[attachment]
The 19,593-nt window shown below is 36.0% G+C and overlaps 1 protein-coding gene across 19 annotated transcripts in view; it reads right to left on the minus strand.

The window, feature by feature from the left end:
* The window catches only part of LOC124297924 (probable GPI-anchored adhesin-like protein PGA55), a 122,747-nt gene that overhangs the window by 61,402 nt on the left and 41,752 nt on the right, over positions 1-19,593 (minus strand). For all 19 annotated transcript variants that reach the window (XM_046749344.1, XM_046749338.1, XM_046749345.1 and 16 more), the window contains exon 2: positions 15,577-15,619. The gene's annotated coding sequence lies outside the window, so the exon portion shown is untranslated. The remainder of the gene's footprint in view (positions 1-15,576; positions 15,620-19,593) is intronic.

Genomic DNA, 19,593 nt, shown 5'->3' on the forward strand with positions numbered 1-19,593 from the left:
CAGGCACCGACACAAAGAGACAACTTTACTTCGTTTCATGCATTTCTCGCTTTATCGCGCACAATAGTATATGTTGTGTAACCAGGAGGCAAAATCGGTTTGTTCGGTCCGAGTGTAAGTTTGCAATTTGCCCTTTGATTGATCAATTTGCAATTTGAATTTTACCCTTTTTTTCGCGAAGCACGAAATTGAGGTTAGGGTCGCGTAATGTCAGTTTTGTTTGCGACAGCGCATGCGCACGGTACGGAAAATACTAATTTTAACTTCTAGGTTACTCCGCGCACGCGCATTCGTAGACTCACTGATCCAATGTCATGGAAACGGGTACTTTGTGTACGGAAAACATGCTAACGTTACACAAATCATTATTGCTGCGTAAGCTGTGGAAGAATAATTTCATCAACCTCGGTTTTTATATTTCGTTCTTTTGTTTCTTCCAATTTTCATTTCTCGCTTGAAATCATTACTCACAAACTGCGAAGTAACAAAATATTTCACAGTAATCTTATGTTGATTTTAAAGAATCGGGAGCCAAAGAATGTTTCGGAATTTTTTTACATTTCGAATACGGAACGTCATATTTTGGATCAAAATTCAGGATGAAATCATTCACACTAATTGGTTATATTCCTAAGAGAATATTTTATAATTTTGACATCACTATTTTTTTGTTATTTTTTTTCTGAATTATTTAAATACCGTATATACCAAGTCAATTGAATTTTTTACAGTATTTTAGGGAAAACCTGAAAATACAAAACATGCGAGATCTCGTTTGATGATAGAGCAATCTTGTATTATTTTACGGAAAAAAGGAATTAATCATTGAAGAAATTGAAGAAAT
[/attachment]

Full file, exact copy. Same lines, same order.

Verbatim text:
The 19,593-nt window shown below is 36.0% G+C and overlaps 1 protein-coding gene across 19 annotated transcripts in view; it reads right to left on the minus strand.

The window, feature by feature from the left end:
* The window catches only part of LOC124297924 (probable GPI-anchored adhesin-like protein PGA55), a 122,747-nt gene that overhangs the window by 61,402 nt on the left and 41,752 nt on the right, over positions 1-19,593 (minus strand). For all 19 annotated transcript variants that reach the window (XM_046749344.1, XM_046749338.1, XM_046749345.1 and 16 more), the window contains exon 2: positions 15,577-15,619. The gene's annotated coding sequence lies outside the window, so the exon portion shown is untranslated. The remainder of the gene's footprint in view (positions 1-15,576; positions 15,620-19,593) is intronic.

Genomic DNA, 19,593 nt, shown 5'->3' on the forward strand with positions numbered 1-19,593 from the left:
CAGGCACCGACACAAAGAGACAACTTTACTTCGTTTCATGCATTTCTCGCTTTATCGCGCACAATAGTATATGTTGTGTAACCAGGAGGCAAAATCGGTTTGTTCGGTCCGAGTGTAAGTTTGCAATTTGCCCTTTGATTGATCAATTTGCAATTTGAATTTTACCCTTTTTTTCGCGAAGCACGAAATTGAGGTTAGGGTCGCGTAATGTCAGTTTTGTTTGCGACAGCGCATGCGCACGGTACGGAAAATACTAATTTTAACTTCTAGGTTACTCCGCGCACGCGCATTCGTAGACTCACTGATCCAATGTCATGGAAACGGGTACTTTGTGTACGGAAAACATGCTAACGTTACACAAATCATTATTGCTGCGTAAGCTGTGGAAGAATAATTTCATCAACCTCGGTTTTTATATTTCGTTCTTTTGTTTCTTCCAATTTTCATTTCTCGCTTGAAATCATTACTCACAAACTGCGAAGTAACAAAATATTTCACAGTAATCTTATGTTGATTTTAAAGAATCGGGAGCCAAAGAATGTTTCGGAATTTTTTTACATTTCGAATACGGAACGTCATATTTTGGATCAAAATTCAGGATGAAATCATTCACACTAATTGGTTATATTCCTAAGAGAATATTTTATAATTTTGACATCACTATTTTTTTGTTATTTTTTTTCTGAATTATTTAAATACCGTATATACCAAGTCAATTGAATTTTTTACAGTATTTTAGGGAAAACCTGAAAATACAAAACATGCGAGATCTCGTTTGATGATAGAGCAATCTTGTATTATTTTACGGAAAAAAGGAATTAATCATTGAAGAAATTGAAGAAAT